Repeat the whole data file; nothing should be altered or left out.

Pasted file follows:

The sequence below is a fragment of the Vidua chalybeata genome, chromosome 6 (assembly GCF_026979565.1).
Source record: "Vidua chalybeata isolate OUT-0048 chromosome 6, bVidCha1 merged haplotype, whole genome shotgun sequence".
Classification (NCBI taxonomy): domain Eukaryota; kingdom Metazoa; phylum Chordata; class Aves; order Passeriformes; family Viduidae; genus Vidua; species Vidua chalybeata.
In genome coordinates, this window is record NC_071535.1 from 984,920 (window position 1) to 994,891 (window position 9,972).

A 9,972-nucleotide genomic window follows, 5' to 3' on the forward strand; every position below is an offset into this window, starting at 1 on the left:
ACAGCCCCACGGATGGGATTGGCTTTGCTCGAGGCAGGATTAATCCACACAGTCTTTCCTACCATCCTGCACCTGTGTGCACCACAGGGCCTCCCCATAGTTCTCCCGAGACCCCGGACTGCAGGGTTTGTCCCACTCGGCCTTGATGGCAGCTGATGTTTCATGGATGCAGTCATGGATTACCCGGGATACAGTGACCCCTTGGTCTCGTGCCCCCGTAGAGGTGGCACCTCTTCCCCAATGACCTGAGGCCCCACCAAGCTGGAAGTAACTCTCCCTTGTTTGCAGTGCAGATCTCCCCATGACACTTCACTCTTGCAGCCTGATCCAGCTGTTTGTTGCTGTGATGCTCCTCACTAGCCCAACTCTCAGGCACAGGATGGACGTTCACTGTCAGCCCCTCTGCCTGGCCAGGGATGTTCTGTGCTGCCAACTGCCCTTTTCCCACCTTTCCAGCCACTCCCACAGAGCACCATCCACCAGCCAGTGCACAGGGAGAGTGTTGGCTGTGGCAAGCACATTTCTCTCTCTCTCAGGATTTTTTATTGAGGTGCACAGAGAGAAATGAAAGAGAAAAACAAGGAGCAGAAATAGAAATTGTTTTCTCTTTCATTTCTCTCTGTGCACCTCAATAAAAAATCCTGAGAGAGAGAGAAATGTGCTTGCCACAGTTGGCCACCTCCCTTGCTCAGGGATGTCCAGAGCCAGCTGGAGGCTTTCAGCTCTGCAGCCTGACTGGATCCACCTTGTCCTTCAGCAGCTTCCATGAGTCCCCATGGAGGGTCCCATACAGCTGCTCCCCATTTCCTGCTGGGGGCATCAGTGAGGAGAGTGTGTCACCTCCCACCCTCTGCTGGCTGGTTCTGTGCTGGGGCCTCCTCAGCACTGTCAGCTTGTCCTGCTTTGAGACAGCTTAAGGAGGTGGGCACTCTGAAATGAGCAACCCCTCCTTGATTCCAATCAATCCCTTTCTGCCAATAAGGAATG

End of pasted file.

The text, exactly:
The sequence below is a fragment of the Vidua chalybeata genome, chromosome 6 (assembly GCF_026979565.1).
Source record: "Vidua chalybeata isolate OUT-0048 chromosome 6, bVidCha1 merged haplotype, whole genome shotgun sequence".
Classification (NCBI taxonomy): domain Eukaryota; kingdom Metazoa; phylum Chordata; class Aves; order Passeriformes; family Viduidae; genus Vidua; species Vidua chalybeata.
In genome coordinates, this window is record NC_071535.1 from 984,920 (window position 1) to 994,891 (window position 9,972).

A 9,972-nucleotide genomic window follows, 5' to 3' on the forward strand; every position below is an offset into this window, starting at 1 on the left:
ACAGCCCCACGGATGGGATTGGCTTTGCTCGAGGCAGGATTAATCCACACAGTCTTTCCTACCATCCTGCACCTGTGTGCACCACAGGGCCTCCCCATAGTTCTCCCGAGACCCCGGACTGCAGGGTTTGTCCCACTCGGCCTTGATGGCAGCTGATGTTTCATGGATGCAGTCATGGATTACCCGGGATACAGTGACCCCTTGGTCTCGTGCCCCCGTAGAGGTGGCACCTCTTCCCCAATGACCTGAGGCCCCACCAAGCTGGAAGTAACTCTCCCTTGTTTGCAGTGCAGATCTCCCCATGACACTTCACTCTTGCAGCCTGATCCAGCTGTTTGTTGCTGTGATGCTCCTCACTAGCCCAACTCTCAGGCACAGGATGGACGTTCACTGTCAGCCCCTCTGCCTGGCCAGGGATGTTCTGTGCTGCCAACTGCCCTTTTCCCACCTTTCCAGCCACTCCCACAGAGCACCATCCACCAGCCAGTGCACAGGGAGAGTGTTGGCTGTGGCAAGCACATTTCTCTCTCTCTCAGGATTTTTTATTGAGGTGCACAGAGAGAAATGAAAGAGAAAAACAAGGAGCAGAAATAGAAATTGTTTTCTCTTTCATTTCTCTCTGTGCACCTCAATAAAAAATCCTGAGAGAGAGAGAAATGTGCTTGCCACAGTTGGCCACCTCCCTTGCTCAGGGATGTCCAGAGCCAGCTGGAGGCTTTCAGCTCTGCAGCCTGACTGGATCCACCTTGTCCTTCAGCAGCTTCCATGAGTCCCCATGGAGGGTCCCATACAGCTGCTCCCCATTTCCTGCTGGGGGCATCAGTGAGGAGAGTGTGTCACCTCCCACCCTCTGCTGGCTGGTTCTGTGCTGGGGCCTCCTCAGCACTGTCAGCTTGTCCTGCTTTGAGACAGCTTAAGGAGGTGGGCACTCTGAAATGAGCAACCCCTCCTTGATTCCAATCAATCCCTTTCTGCCAATAAGGAATG